Go to ARANIB E-Zine

What the foolish man saw
Jihad Samra

In a town crowned as the most foolish of them all, there lived a foolish man. No one knew his age, and in fact, no one cared to know, for he was foolish, and the town was snob, but he knew everybody, and everyone knew him.

During the day, he used to sleep under the trees of the grand park that borders the law school in town. In the shade of the shrubs he used to sleep, and he used to hear the lies and the promises that lovers exchanged just before they gave it all for lust in the name of love.

And in the park, in the dark shades of the rose shrubs, he always witnessed all kinds of misfortunes and injustice, and yet, he slept with a conscience as clear as crystal, for he did not belong to the crowd.

Not that he slept at all, but in the afternoon, he would at least wake up from whatever state of mind he was in, and when he did that, he would eat the crumbs and leftovers, happy that he was not suffering the indigestion of that foolish town.

The evening time was the most annoying, for it was the time between darkness and light, and he, the foolish man of this town, loved the darkness most. By the seaside, hundreds and hundreds of fools claiming sanity and sanitation contaminated the shores and the roads everyday. Their children, sons of monsters with no mercy at nature, and of course no mercy for a fool among the sick.

He would stand there, waiting for the crumbs, and usually, wishing that they would all just vanish and let the silence come, even if this would mean that he ended up without dinner.

It is true, as they have always said, that the nights in this town were never silent, but when one sought silence, one found it. How true are the teachings of God.

The foolish, nameless, and faceless man, would sit by the seaside, watching the frustrated fishermen and wondering, "By Jove! What did they expect to fish in a dead sea resting?" Being foolish, he never cared for answers, especially not for this question, for it was one of those questions they called rhetorical at high society colleges. But then, who cared? For no one really learned anything there.

Midnight might have been a hard time for Cinderella, but for the phantom, it was the hour for peeping. He would not peep through the open windows of ground-floor homes or sneak through the cracks of bars and nightclubs, for all this debauchery of the night did not compare to that he witnessed during the day, in the park that borders the school of law.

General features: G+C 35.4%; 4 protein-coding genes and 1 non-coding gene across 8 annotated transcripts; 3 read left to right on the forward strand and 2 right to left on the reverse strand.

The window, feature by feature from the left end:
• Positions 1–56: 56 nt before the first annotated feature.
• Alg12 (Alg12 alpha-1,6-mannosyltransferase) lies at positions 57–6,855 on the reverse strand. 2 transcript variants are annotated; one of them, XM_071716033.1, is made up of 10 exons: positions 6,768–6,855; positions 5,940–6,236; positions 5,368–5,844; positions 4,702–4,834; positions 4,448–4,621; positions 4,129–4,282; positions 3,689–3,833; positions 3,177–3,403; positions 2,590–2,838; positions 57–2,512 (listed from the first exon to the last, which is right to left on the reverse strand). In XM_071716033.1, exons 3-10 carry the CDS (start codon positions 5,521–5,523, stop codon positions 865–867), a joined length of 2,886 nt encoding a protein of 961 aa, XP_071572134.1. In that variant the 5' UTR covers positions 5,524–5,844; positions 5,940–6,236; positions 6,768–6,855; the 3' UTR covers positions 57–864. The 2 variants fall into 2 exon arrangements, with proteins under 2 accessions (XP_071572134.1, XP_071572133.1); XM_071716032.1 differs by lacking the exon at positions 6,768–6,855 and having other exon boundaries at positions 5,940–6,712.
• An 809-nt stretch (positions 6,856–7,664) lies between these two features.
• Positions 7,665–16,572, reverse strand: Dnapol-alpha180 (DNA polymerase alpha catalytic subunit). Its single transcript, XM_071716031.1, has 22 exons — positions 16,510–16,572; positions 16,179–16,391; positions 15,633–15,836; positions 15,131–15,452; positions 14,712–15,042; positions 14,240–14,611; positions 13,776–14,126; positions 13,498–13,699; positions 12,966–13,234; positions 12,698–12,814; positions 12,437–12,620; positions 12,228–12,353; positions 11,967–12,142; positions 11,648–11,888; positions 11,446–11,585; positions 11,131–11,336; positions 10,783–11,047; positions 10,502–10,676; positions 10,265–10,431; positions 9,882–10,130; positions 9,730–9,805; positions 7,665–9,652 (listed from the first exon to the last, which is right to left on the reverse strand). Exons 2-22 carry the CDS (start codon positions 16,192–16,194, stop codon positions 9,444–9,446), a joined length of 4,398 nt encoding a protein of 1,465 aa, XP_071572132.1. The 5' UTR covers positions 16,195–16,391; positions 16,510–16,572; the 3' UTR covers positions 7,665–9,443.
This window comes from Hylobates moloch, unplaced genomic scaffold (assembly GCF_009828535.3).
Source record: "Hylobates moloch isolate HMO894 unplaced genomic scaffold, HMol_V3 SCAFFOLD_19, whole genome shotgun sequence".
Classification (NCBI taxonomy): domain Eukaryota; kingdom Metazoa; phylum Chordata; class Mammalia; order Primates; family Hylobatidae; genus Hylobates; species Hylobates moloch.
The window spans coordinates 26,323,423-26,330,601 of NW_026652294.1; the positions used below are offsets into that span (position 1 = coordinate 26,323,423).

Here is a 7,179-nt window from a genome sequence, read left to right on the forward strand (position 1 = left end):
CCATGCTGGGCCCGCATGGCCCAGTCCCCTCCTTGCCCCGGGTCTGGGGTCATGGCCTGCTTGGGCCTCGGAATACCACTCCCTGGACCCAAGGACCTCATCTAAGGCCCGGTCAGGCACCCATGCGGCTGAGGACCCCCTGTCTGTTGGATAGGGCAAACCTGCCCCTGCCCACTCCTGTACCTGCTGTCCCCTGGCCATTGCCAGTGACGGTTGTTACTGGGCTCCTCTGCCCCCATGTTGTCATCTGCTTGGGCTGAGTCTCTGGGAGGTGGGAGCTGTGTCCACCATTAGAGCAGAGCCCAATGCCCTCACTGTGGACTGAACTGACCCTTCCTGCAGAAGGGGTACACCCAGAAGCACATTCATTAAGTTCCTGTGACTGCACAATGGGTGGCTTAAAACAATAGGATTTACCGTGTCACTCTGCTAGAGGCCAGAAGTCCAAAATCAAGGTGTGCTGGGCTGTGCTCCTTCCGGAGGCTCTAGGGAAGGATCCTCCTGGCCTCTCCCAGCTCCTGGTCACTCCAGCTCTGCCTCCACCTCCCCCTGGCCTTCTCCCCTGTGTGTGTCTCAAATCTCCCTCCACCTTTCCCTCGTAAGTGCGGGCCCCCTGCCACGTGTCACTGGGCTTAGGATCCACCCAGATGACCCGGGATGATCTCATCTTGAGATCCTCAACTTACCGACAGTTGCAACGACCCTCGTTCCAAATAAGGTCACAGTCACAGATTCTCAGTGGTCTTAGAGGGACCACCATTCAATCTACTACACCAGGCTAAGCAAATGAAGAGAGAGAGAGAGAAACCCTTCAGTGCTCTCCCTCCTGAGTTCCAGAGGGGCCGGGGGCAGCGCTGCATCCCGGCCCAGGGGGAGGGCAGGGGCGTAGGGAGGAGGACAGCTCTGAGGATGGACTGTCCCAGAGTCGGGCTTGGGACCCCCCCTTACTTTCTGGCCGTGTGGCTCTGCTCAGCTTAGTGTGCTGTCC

They would curse him as he roamed the town, from one street to another, for they had nothing better to do with their energised and over sexed motives, but to put it all on a nameless and faceless foolish man. But he never complained, for their curses and gestures were the food of his unyielding soul. At least he was known to all and none of them could take that away from him.

And as the rays of light penetrated through the cracks of the dark sky, he would gather the wings of his spirit, rub his rough hands, and walk back to his welcoming shrubs. And it was on the way that he saw it all; empty faces, hollow souls, confused minds, and weary limbs, a mediocre world less than lifeless and more than vivid, but it was all his, and he knew that he ruled there as long as he was sober, while all of them, young and old, dark or fair, had lost their contact with the world.

And God! He loved that moment...for the foolish look on his face became tranquil and smart, as he watched the faceless faces of the moaning town, seek for refuge of its own fading fake beauty. And then, he would tramp around, but never losing his way. And sometimes, one or two of the ghostly pairs of eyes would spot him and their minds would wonder: was the fog swallowing him, or was the town vanishing in the fog. All this, the foolish man saw, written in his log, left in the eternal shades of the rose shrubs in the grand park that borders the law school.